Drip Irrigation and Soil Health in California

Processing tomato harvest. Photo: University of California

While subsurface drip irrigation is widely considered beneficial for crop yields through increasing efficiency of water and fertilizer use, unknowns remain regarding its consequences for soil health–some of which are mediated by farmer’s choices of crop management practices to accommodate their drip irrigation systems. Understanding how farmers approach crop management differently when using drip irrigation can help us more broadly understand the role of drip irrigation in benefiting or constraining soil health.


“Soil health is close to the primary aspect on our [farm] decision making. We think of trying to do all our ops—whether it’s water, tillage, nutrient introduction, rotation—asking is there a consideration to how is it for the soil. And what we’ve found is if we give a lot of thought to all the ways that we nudge soil health, we have the soil and the life in the soil doing our problem solving.”      —Farmer participant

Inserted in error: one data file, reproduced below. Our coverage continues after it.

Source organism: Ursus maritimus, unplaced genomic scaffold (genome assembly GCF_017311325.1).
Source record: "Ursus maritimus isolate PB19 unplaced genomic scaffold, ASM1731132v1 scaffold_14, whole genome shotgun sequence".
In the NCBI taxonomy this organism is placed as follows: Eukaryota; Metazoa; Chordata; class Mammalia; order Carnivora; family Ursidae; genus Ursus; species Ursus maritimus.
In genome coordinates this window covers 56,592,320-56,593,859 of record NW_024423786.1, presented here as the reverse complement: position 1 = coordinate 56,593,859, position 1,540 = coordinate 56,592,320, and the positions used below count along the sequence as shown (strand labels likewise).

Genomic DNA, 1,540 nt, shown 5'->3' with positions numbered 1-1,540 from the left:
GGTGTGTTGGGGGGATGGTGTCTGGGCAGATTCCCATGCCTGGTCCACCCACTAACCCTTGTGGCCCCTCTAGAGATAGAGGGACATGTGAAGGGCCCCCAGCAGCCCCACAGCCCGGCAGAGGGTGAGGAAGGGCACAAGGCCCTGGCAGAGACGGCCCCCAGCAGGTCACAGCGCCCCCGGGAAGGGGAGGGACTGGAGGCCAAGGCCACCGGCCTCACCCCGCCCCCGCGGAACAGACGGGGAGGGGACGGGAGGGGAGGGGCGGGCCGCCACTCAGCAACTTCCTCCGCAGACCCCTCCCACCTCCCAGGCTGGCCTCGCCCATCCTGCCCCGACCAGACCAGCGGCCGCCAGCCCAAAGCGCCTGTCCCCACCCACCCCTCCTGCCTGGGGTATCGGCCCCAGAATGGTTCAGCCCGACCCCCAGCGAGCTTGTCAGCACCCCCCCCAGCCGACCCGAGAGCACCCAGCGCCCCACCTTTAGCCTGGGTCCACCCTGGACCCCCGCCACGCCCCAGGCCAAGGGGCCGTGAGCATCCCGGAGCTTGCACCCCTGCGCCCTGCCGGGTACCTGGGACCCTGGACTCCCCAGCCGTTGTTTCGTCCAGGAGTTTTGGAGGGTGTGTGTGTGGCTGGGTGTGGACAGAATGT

A team from the Scow Lab implemented a semi-structured interview protocol with processing tomato growers throughout the California Central Valley. Questions broadly addressed what practices farmers use, why they use them, how they navigate crop and soil management trade-offs imposed by the use of drip irrigation, and how they view the role and importance of soil health in the success of their farm operations. An iterative thematic coding process was then used to identify and categorize significant statements, which were grouped according to theme and interpreted to produce a composite description of farmers’ perspectives.


California Tomato Research Institute